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Geraint Lewis
Gramophone, November 2015

…A moving performance from the college where Howells was wartime organist. © 2015 Gramophone Read complete review on Gramophone

Sinfini Music, August 2014

One of an outstanding series of later English choral music recordings from a great choir at the peak of its form. Also the most atmospheric and terrifying recording of Howells’s best Magnificat setting of them all. © 2014 Sinfini Music

Brian Wilson Download Roundup
MusicWeb International, June 2011

The Naxos recording marked the beginning of a fruitful partnership with St John’s. It contains versions of the Requiem and Take him, earth which are more than capable of competing with its rivals and, at Naxos price, CD and download are on a par price-wise with the Chandos twofer which contains those works…

Penguin Guide, January 2009

No composer this century has surpassed Herbert Howells in the beauty and imagination of his Anglican church music. Naxos here offers a generous selection, in seductive performances from the Choir of St John’s College, Cambridge, that match and almost surpass any previous versions. This will have  King’s Choir down the road looking to its laurels, helped by immaculate sound, at once atmospheric and cleanly focused.

David Vernier, June 2000

Herbert Howells' choral masterpiece, the Requiem, has been well served on CD and this performance from one of Cambridge's legendary choirs adds itself to the list of solid, thoughtful, well-prepared readings. For all its sincerity and technical polish, however, it can't compete with the performance by the Corydon Singers (Hyperion), which finds and conveys a deeply moving spirituality in the work that few other choirs achieve (the Finzi Singers' very resonant recording for Chandos is one). Compare, for instance, the disturbingly beautiful "Requiem aeternam (1)" movements: the St. John's choir shaves this crucial section down to just under three minutes; the Finzi gives it nearly three and three-quarters minutes, the Corydon almost four and one half! What's going on here is not just some pretty willful conducting - the score gives a clear tempo indication of "quarter note equals 56", to which the Finzi group adheres most closely - but the explication of considerably different understandings of the Requiem's overall structure and the purpose of this movement's place in it. Sustained, suspenseful meditation is the point, following the confident declarations of Psalm 23 and preceding the Psalm 121, whose text gives reassurance of the Lord's eternal watch and care over us. The St. John's choir just doesn't give us quite the physical time or the spiritual sense of timelessness that Howell's music can and should deliver here.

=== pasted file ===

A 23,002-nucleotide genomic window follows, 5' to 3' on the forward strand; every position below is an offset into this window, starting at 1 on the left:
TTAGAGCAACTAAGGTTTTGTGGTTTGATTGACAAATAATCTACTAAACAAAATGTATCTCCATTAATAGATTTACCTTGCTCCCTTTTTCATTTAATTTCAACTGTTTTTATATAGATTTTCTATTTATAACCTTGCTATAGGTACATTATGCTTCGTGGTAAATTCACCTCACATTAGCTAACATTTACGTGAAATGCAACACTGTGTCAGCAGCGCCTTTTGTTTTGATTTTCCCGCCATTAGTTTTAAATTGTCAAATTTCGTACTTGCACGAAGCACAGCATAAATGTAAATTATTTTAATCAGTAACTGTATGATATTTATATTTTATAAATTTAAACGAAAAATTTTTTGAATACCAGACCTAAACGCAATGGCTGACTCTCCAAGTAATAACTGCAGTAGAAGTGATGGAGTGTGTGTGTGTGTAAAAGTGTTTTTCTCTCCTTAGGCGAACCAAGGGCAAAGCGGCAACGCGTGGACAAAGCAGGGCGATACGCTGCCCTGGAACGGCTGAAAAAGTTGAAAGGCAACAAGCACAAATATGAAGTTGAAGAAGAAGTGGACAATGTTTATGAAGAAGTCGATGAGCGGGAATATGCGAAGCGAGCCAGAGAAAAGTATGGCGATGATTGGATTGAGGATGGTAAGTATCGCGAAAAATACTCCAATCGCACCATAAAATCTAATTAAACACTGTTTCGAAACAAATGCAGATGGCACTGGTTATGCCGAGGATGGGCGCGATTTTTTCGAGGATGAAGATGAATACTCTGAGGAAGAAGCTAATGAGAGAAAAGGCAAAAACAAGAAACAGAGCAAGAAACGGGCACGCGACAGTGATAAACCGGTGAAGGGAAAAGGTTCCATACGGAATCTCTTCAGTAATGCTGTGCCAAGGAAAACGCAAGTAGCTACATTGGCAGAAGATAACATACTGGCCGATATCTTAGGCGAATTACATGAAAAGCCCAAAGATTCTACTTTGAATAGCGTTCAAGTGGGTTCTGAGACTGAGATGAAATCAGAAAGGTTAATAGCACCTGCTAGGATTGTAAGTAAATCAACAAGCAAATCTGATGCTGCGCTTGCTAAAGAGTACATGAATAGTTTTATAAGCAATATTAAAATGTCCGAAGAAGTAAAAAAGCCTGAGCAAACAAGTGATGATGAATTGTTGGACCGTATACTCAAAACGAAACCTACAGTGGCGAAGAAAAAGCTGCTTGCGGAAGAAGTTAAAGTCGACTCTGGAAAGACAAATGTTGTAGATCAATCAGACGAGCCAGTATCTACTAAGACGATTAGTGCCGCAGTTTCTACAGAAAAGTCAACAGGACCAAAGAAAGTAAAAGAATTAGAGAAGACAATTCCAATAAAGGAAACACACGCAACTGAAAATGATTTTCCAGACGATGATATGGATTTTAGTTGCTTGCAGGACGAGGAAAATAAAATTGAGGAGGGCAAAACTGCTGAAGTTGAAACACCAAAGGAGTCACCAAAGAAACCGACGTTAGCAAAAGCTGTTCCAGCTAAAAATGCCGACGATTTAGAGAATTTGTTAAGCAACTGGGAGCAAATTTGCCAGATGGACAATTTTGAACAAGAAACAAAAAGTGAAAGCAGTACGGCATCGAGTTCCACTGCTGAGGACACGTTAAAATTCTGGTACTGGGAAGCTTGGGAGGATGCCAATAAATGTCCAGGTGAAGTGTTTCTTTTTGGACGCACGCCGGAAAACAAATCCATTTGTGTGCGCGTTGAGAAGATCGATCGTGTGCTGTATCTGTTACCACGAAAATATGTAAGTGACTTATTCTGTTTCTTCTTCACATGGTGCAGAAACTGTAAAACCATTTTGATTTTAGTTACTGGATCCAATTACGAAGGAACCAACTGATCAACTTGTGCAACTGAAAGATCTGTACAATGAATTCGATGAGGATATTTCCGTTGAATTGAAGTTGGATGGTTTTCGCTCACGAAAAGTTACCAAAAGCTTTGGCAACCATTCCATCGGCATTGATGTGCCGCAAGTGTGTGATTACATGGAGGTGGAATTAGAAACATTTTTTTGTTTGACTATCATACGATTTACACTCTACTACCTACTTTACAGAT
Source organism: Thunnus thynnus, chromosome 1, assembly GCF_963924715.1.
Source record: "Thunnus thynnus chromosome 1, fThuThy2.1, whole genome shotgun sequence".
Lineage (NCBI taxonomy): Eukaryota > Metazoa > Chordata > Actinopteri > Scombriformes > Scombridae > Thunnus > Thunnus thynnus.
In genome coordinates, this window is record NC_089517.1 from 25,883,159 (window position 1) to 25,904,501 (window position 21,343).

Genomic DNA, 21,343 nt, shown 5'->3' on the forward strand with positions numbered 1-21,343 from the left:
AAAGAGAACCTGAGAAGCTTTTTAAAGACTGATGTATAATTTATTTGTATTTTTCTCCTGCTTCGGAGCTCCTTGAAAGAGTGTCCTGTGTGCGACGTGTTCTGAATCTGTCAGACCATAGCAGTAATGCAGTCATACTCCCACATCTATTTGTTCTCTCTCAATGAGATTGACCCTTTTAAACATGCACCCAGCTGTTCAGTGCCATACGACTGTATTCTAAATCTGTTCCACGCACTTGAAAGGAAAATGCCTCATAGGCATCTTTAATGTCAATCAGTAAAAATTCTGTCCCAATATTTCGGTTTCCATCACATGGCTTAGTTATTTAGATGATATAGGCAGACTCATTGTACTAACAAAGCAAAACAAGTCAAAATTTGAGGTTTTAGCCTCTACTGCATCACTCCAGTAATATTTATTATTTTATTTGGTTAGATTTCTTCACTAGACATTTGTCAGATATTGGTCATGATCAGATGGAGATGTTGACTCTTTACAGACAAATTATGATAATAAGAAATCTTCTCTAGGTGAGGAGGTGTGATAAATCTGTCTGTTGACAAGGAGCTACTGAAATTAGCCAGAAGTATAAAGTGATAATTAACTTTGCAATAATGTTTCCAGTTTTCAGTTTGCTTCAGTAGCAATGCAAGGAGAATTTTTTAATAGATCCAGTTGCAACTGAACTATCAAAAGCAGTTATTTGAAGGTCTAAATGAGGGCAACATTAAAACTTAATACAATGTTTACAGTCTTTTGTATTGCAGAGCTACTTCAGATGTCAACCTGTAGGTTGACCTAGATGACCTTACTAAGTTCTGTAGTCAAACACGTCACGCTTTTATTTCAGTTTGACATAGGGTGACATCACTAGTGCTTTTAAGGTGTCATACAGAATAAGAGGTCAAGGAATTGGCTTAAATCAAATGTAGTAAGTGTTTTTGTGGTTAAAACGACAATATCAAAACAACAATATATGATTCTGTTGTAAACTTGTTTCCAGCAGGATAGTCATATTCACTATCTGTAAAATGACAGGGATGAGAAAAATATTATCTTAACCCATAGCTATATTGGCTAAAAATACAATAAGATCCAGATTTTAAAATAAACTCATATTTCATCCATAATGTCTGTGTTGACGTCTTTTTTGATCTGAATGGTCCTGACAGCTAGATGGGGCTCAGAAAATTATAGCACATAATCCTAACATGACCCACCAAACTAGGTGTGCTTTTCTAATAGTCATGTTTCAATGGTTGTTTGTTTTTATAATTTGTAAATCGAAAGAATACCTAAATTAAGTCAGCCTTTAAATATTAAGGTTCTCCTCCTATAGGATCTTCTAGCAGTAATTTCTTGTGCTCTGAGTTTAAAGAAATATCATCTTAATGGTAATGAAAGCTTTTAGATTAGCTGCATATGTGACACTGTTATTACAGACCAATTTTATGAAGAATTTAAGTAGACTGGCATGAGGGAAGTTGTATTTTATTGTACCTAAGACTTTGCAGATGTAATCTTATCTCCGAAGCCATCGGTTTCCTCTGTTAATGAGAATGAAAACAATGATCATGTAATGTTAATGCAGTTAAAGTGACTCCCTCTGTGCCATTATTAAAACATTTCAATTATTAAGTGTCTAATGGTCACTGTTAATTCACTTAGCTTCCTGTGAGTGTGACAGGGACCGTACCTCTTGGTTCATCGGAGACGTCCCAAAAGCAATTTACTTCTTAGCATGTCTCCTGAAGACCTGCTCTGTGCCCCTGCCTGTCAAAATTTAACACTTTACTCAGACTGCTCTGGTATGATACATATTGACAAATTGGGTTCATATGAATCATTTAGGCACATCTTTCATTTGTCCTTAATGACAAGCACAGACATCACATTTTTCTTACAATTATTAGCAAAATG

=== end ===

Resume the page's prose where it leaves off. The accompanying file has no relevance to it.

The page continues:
Of course, it takes a strong, well-disciplined, and mature choir to do this, and this piece may be slightly beyond these singers' reach. The rest of the program is much more firmly in the choir's grasp of music and meaning, from the delightful anthem Like as the hart, the engaging, masterful setting of the Magnificat and Nunc dimittis, and the oft-recorded gem Take Him, Earth, for Cherishing, commissioned for the Washington Cathedral memorial service for John F. Kennedy in 1964. The organ solos by Iain Farrington are lovely and powerful, spacious yet detailed, a fair match for both Stephen Cleobury's Rhapsody (Argo) and Edward Higginbottom's Paean (CRD).

Howells was largely responsible for creating, through its textures and harmonic language, music that has come to define the sound of 20th century English church music. Rising from the influences of Vaughan Williams, Stanford, Parry, and Holst, his compositional style took a turn off the well-trod path of his predecessors, slightly more daring, more challenging, yet always well-crafted and serious. This fine program contains many and varied examples that show why Howells will be regarded as one of the last century's most influential and original composers.

American Record Guide, May 2000

"The St. Johns Choir has never sounded better, and the recorded sound is glorious: clear and clean, but with great warmth and a sense of space. The finely nuanced performances are impressively controlled. This disc is a must-have for connoisseurs of English cathedral music and a great introduction to Howells for the novice."

John Steane
Gramophone, January 2000

"The series should prove to be a timely enrichment of the Naxos catalogue and is off to an excellent start."

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